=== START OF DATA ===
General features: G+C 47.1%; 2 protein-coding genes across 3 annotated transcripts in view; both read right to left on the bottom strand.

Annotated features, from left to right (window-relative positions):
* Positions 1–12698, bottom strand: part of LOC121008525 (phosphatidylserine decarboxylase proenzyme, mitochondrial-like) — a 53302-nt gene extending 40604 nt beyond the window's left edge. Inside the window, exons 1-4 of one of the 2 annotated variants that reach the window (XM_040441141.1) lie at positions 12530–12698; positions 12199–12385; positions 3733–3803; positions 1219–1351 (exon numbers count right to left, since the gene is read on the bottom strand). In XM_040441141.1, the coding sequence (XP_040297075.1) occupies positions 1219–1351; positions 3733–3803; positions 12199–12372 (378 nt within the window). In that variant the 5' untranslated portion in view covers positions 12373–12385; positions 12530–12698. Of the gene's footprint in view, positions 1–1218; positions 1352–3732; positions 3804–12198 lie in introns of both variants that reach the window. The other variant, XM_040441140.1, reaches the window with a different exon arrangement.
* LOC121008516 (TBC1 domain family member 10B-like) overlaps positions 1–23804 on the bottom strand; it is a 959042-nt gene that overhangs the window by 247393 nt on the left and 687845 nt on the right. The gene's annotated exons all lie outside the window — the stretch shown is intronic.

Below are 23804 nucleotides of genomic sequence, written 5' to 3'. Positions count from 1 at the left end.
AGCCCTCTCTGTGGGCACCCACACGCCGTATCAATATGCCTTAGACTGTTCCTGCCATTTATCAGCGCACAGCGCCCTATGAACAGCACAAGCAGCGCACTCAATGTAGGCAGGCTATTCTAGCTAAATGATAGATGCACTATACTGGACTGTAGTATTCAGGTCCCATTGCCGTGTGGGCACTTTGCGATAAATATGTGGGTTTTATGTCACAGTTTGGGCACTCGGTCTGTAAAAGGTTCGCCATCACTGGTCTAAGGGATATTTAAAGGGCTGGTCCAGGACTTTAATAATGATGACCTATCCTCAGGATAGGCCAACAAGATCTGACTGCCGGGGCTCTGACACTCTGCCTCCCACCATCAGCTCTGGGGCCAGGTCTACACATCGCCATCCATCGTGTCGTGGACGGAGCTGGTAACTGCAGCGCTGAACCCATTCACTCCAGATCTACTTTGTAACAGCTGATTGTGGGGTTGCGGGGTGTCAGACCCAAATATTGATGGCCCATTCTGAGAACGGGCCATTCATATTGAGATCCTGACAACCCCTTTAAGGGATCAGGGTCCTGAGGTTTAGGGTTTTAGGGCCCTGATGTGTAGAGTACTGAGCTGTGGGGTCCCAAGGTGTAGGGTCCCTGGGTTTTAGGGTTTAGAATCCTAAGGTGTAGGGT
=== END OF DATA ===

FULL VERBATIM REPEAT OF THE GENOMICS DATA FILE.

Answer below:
General features: G+C 47.1%; 2 protein-coding genes across 3 annotated transcripts in view; both read right to left on the bottom strand.

Annotated features, from left to right (window-relative positions):
* Positions 1–12698, bottom strand: part of LOC121008525 (phosphatidylserine decarboxylase proenzyme, mitochondrial-like) — a 53302-nt gene extending 40604 nt beyond the window's left edge. Inside the window, exons 1-4 of one of the 2 annotated variants that reach the window (XM_040441141.1) lie at positions 12530–12698; positions 12199–12385; positions 3733–3803; positions 1219–1351 (exon numbers count right to left, since the gene is read on the bottom strand). In XM_040441141.1, the coding sequence (XP_040297075.1) occupies positions 1219–1351; positions 3733–3803; positions 12199–12372 (378 nt within the window). In that variant the 5' untranslated portion in view covers positions 12373–12385; positions 12530–12698. Of the gene's footprint in view, positions 1–1218; positions 1352–3732; positions 3804–12198 lie in introns of both variants that reach the window. The other variant, XM_040441140.1, reaches the window with a different exon arrangement.
* LOC121008516 (TBC1 domain family member 10B-like) overlaps positions 1–23804 on the bottom strand; it is a 959042-nt gene that overhangs the window by 247393 nt on the left and 687845 nt on the right. The gene's annotated exons all lie outside the window — the stretch shown is intronic.

Below are 23804 nucleotides of genomic sequence, written 5' to 3'. Positions count from 1 at the left end.
AGCCCTCTCTGTGGGCACCCACACGCCGTATCAATATGCCTTAGACTGTTCCTGCCATTTATCAGCGCACAGCGCCCTATGAACAGCACAAGCAGCGCACTCAATGTAGGCAGGCTATTCTAGCTAAATGATAGATGCACTATACTGGACTGTAGTATTCAGGTCCCATTGCCGTGTGGGCACTTTGCGATAAATATGTGGGTTTTATGTCACAGTTTGGGCACTCGGTCTGTAAAAGGTTCGCCATCACTGGTCTAAGGGATATTTAAAGGGCTGGTCCAGGACTTTAATAATGATGACCTATCCTCAGGATAGGCCAACAAGATCTGACTGCCGGGGCTCTGACACTCTGCCTCCCACCATCAGCTCTGGGGCCAGGTCTACACATCGCCATCCATCGTGTCGTGGACGGAGCTGGTAACTGCAGCGCTGAACCCATTCACTCCAGATCTACTTTGTAACAGCTGATTGTGGGGTTGCGGGGTGTCAGACCCAAATATTGATGGCCCATTCTGAGAACGGGCCATTCATATTGAGATCCTGACAACCCCTTTAAGGGATCAGGGTCCTGAGGTTTAGGGTTTTAGGGCCCTGATGTGTAGAGTACTGAGCTGTGGGGTCCCAAGGTGTAGGGTCCCTGGGTTTTAGGGTTTAGAATCCTAAGGTGTAGGGT